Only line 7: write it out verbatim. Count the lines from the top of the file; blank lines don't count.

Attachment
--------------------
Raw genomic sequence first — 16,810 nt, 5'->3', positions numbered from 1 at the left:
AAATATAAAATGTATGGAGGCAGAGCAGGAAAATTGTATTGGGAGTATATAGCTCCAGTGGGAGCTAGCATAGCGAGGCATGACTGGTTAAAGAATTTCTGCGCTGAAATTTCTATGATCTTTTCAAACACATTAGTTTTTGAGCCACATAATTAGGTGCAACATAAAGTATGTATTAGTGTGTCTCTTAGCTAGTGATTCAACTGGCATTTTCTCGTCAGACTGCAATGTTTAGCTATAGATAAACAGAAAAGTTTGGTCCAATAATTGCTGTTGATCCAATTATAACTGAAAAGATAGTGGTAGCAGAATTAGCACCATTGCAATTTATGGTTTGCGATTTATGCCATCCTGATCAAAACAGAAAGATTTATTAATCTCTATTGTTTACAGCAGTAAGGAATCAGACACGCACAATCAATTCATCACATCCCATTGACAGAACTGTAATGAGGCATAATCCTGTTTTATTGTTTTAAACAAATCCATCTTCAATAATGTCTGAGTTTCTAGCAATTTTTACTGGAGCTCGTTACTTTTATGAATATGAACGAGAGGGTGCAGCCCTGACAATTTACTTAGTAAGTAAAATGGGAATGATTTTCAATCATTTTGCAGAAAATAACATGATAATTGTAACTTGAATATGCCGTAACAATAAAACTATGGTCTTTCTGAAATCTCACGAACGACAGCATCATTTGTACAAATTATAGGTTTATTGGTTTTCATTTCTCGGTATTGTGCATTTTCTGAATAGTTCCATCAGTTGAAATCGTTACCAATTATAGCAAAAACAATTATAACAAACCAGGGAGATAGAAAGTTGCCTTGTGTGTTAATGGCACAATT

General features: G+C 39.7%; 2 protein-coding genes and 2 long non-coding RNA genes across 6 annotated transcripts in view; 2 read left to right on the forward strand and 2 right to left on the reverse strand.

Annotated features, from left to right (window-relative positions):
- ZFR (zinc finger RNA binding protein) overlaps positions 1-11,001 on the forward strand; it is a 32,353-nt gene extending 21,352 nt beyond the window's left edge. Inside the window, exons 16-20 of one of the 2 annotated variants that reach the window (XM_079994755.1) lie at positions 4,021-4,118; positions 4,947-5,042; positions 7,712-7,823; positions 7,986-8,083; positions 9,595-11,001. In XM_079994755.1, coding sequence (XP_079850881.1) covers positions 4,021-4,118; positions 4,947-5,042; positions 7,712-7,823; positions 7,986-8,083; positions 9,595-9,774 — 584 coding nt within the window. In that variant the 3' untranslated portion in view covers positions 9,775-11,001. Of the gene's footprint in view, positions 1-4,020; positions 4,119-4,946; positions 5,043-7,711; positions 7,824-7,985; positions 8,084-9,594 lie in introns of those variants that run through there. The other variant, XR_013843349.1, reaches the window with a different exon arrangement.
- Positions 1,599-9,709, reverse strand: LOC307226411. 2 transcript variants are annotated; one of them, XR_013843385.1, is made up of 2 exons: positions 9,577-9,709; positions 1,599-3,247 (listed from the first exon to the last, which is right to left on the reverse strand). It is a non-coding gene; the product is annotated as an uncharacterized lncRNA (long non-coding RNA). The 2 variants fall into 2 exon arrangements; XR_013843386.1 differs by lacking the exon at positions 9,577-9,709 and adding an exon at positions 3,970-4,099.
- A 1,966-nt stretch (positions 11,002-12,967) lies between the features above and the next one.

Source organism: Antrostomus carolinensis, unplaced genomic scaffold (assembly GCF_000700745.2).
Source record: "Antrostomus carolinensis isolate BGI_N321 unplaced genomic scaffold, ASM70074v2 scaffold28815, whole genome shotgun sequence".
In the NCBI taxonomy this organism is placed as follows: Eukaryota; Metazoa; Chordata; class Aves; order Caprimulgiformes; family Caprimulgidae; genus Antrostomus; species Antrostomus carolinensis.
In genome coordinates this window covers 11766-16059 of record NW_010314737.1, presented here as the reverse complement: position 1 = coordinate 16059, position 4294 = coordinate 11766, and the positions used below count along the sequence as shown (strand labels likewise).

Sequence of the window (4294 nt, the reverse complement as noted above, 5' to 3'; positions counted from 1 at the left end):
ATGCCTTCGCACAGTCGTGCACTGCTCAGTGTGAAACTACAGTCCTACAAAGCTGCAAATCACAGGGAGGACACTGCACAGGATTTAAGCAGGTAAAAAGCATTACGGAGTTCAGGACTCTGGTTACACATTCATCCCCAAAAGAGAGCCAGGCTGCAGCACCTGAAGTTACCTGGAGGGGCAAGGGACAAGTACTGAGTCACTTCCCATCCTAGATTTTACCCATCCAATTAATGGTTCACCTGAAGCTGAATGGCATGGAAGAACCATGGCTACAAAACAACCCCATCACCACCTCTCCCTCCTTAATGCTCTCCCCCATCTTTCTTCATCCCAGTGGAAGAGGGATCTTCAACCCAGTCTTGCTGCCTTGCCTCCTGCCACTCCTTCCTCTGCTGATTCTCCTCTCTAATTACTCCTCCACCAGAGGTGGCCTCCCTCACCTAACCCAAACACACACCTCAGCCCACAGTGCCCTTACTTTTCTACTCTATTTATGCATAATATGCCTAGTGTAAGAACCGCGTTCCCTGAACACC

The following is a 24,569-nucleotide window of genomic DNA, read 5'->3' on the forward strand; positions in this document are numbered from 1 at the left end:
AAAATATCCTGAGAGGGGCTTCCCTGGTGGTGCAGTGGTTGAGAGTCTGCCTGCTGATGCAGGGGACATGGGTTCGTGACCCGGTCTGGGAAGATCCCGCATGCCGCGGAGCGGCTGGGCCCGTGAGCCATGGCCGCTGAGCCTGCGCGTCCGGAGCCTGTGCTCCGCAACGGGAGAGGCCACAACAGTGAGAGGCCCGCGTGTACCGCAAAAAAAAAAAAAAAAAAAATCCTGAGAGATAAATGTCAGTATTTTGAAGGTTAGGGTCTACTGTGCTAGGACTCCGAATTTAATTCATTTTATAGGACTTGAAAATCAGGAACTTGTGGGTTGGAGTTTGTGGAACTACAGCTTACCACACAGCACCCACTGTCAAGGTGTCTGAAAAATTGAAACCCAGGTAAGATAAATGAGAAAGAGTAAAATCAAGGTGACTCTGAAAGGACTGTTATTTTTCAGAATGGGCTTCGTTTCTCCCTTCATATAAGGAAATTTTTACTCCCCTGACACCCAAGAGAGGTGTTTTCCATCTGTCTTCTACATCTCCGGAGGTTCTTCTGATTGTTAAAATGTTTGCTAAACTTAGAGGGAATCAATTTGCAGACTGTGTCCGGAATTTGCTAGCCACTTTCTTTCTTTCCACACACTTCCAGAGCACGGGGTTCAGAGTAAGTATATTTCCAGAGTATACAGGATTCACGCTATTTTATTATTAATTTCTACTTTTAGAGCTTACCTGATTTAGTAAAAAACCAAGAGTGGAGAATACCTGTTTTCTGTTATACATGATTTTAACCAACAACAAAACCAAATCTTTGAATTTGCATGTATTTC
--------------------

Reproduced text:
- A 1,966-nt stretch (positions 11,002-12,967) lies between the features above and the next one.